Thursday, January 03, 2008

Review of 2007 films

It's the time of the year for making lists and reviewing the past 12 months. So time to look back at 2007's films.

The best films float to the top, the worst ones sink to the bottom.

The best: The Bourne Ultimatum, Exodus, 28 Weeks Later, Hallam Foe, The Last King of Scotland and Shooter.

The worst: Sparkle and Zodiac.

Last year (2006), two foreign films made the top three; this year, they're mostly clumped together in the middle - though special mention should go to Private Fears in Public Places (Coeurs), Tell No One (Ne le dis à personne) and Black Book (Zwartboek).

Do leave a comment if you violently disagree!


Anonymous said...

Isn't it terrifying to realise you can go to the cinema twice a week for most of the year and compile a completely different list of favourites to somebody else. I think I've only seen one of your recommendations; I have some catching up to :)

You can have a poke at mine by clicking on my name link here.

CW said...

What - no mention of This is England or American Gangster?! Worth checking out if you haven't seen them. Bourne Ultimatum overrated in my opinion.

Cosmo said...

Just watched 'Bourne Ultimatum' this weekend. Yeah, a good movie. Some interesting behind the scenes stuff on DVD.

I enjoyed watching 'Sunshine' on the big screen. A good movie with a closing-shot reveal that ranks up there with the Statue of Liberty in 'Planet of the Apes'.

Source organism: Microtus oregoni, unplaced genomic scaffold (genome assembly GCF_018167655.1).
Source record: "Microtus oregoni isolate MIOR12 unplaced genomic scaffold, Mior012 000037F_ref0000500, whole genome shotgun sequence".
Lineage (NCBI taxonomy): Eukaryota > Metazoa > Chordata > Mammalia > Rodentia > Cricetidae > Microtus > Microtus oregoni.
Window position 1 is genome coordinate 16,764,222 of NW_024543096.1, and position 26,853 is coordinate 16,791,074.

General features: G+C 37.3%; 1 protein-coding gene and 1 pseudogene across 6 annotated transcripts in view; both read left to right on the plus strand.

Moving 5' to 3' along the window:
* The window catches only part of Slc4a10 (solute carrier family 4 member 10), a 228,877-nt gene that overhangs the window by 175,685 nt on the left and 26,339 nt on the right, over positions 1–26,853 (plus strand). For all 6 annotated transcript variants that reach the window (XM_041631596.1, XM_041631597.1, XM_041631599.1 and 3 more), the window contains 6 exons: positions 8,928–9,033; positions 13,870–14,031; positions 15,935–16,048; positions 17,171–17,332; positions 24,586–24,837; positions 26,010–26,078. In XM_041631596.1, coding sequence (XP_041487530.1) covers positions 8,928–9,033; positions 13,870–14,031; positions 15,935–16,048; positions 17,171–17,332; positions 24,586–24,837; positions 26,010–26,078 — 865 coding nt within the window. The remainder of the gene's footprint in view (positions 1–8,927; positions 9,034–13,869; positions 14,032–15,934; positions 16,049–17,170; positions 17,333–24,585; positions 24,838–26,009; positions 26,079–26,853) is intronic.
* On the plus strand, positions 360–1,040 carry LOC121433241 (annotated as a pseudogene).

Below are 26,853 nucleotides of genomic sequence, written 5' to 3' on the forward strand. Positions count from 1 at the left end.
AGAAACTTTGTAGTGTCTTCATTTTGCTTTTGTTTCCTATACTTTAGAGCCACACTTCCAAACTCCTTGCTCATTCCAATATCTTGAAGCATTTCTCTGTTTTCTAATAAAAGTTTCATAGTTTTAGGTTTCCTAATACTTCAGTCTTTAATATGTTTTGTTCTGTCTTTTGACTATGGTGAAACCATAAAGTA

Did you catch 'Once' at all? (I think this was released in 2007? It was a different relase date in Ireland) It's now out on DVD. I really liked this for a couple of reasons: some great music, good storyline, and the vacuum repair shop where the main charachter works is where I buy my vacuum bags (!!!)

Anonymous said...

Oh, Coeurs! I loved that film when I took myself along of an evening to see it. What made me go was that it was directed by Alain Resnais, who also made my favourite film, Last Year In Marienbad (1961). To be honest, I had no idea he was still alive. Or Alain Robbe-Grillet, its screenwriter, which I found out this week. (Just assumed because it was black and white they'd be dead. How stupid.)

What I liked, however, about Coeurs, was how funny it was despite being a very miserable film. I wouldn't mind seeing the original Ayckbourn play.

Alan in Belfast (Alan Meban) said...

cosmo - no missed Once.

stewart - Coeurs was fascinating as with such a small cast it occupied the wide cinema screen, yet in a very play-like fashion. It was clever and fun ... yet another reminder that European cinema is worth checking out.